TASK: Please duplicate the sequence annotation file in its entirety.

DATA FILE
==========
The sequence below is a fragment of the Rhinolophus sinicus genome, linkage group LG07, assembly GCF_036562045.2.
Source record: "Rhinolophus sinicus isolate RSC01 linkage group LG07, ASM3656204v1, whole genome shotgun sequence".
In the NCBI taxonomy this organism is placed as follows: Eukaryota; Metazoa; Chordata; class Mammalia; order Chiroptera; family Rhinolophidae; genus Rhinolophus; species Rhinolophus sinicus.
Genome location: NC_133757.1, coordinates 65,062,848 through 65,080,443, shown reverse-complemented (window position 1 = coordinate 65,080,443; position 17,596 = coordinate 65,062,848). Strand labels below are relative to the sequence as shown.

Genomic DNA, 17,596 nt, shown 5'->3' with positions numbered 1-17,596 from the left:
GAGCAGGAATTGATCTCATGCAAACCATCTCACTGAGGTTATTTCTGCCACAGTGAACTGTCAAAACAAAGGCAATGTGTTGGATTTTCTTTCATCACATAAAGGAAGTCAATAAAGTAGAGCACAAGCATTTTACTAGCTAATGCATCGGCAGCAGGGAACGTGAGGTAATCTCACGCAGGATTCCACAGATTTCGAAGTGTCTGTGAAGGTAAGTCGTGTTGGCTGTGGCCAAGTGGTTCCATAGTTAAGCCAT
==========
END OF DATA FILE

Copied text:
The sequence below is a fragment of the Rhinolophus sinicus genome, linkage group LG07, assembly GCF_036562045.2.
Source record: "Rhinolophus sinicus isolate RSC01 linkage group LG07, ASM3656204v1, whole genome shotgun sequence".
In the NCBI taxonomy this organism is placed as follows: Eukaryota; Metazoa; Chordata; class Mammalia; order Chiroptera; family Rhinolophidae; genus Rhinolophus; species Rhinolophus sinicus.
Genome location: NC_133757.1, coordinates 65,062,848 through 65,080,443, shown reverse-complemented (window position 1 = coordinate 65,080,443; position 17,596 = coordinate 65,062,848). Strand labels below are relative to the sequence as shown.

Genomic DNA, 17,596 nt, shown 5'->3' with positions numbered 1-17,596 from the left:
GAGCAGGAATTGATCTCATGCAAACCATCTCACTGAGGTTATTTCTGCCACAGTGAACTGTCAAAACAAAGGCAATGTGTTGGATTTTCTTTCATCACATAAAGGAAGTCAATAAAGTAGAGCACAAGCATTTTACTAGCTAATGCATCGGCAGCAGGGAACGTGAGGTAATCTCACGCAGGATTCCACAGATTTCGAAGTGTCTGTGAAGGTAAGTCGTGTTGGCTGTGGCCAAGTGGTTCCATAGTTAAGCCAT